’The challenge is only [a] few customers will actually declare themselves as vulnerable when asked,’ says director 

Defining and identifying a vulnerable customer is not a “black and white situation” in insurance, according to Phil Michell, customer experience director at Davies.

The FCA defines vulnerability as referring to “customers who, due to personal circumstances, are especially susceptible to harm, particularly when a firm is not acting with appropriate levels of care”.

The regulator added that its ”view of vulnerability is as a spectrum of risk” as individuals’ circumstances change or evolve over time – this is especially pertinent in today’s climate following months of high inflation last year, the ongoing cost of living crisis in the UK and possible digital exclusion as technology develops at pace.

Vulnerable customers are also specifically flagged in the FCA’s Condumer Duty rules, which came into force in July 2023.

”Under the Consumer Duty, firms should act to deliver good outcomes for all customers, including those with characteristics of vulnerability,” the regulator outlined.

In February 2024, the regulator asked insurance customers to self identify as vulnerable, disclosing their additional needs when speaking to insurance firms.

However, “the challenge is [that] only [a] few customers will actually declare themselves as vulnerable when asked,” Michell says. 

A possible solution, according to Michell, is the use of artificial intelligence (AI).

He believes this technology could help bridge the gap between vulnerable customers and insurance firms, as well as help companies to meet the regulator’s requirements to support vulnerable customers. 

He continues: “AI with a combination of speech analytics and external data sources allows us to start to go through that process [of identifying vulnerable customers].

“There are certain words [and] terms that will be used by a customer explaining certain attributes of vulnerability. The customer may use extended pauses, [for example]. AI can be used to guide the customer’s journey.”

Michell is passionate about supporting vulnerable customers following his father’s dementia diagnosis. However, he also feels that improvements in this type of support can be made.

He adds: “I don’t think any [firm] is [supporting vulnerable customers] really well [at] the moment because it’s a challenge from a data perspective – how do you join the data from an extrapolation perspective? That’s something AI can do well because it can model various scenarios, test and then we can go and look at it in a few weeks’ time.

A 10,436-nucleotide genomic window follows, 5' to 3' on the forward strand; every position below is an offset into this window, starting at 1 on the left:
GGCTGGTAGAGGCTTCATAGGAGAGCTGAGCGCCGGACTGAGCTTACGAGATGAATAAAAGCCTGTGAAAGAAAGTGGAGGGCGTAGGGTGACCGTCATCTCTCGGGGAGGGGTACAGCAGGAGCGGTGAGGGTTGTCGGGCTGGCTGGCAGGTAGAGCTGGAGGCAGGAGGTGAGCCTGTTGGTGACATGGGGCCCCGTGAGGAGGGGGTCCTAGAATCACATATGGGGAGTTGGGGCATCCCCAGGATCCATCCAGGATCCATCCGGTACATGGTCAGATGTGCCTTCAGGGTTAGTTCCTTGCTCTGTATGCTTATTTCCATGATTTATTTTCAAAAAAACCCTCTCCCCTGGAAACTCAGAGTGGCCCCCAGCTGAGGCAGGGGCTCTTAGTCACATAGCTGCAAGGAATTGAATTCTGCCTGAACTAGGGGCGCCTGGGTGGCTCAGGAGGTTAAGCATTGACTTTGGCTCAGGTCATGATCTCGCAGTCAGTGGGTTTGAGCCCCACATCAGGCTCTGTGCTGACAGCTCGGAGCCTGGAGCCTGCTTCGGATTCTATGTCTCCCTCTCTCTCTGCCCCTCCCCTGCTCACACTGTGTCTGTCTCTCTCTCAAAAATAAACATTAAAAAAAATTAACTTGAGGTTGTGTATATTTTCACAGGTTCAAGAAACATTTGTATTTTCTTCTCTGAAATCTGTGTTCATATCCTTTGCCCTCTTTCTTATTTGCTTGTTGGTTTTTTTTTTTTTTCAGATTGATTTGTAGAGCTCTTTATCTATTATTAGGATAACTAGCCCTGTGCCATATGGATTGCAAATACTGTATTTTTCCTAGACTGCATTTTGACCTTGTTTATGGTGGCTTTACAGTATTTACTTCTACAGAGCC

“The important part for AI is allowing us to take all those attributes and effectively project forward – is the customer vulnerable now and is that customer portraying attributes that would indicate future vulnerability that we might want to take into account?”

Problem solving

Using AI can also assist around customer complaints.

Currently, there is a standardised process in insurance associated with capturing customer complaints and resolving them within a certain period, Michell explains.

Phil Michell_Davies

Phil Michell

He continues: “What AI allows us to do is look at that information, [correlate it] with voice feedback and then [look] at trends over time. Therefore, [we can] start to forward project where complaints are likely to take place and take intervening action to be able to address those issues.”

For Michell, where AI really comes into its own is where firms can “supplement other datasets” with the technology.

For example, AI can help break down the complexity of insurers’ policy documentation, supporting customers to “interrogate policies” and work out in what situations their cover applies. 

This is particularly important when insureds are looking to make a claim because “customers who are going through a claims process already have some element of vulnerability”, Michell notes.

“It feels like a wonderful opportunity to address a fundamental customer issue, which is the average reading age,” he adds.

In other sectors, such as the water industry, a vulnerable customer register exists. However, no such list exists in insurance – partly due to the fluid circumstances that impact vulnerability.

Michell concludes: “With vulnerable customers, the secret is in asking the question – is there anything I can do to help make your life easier?”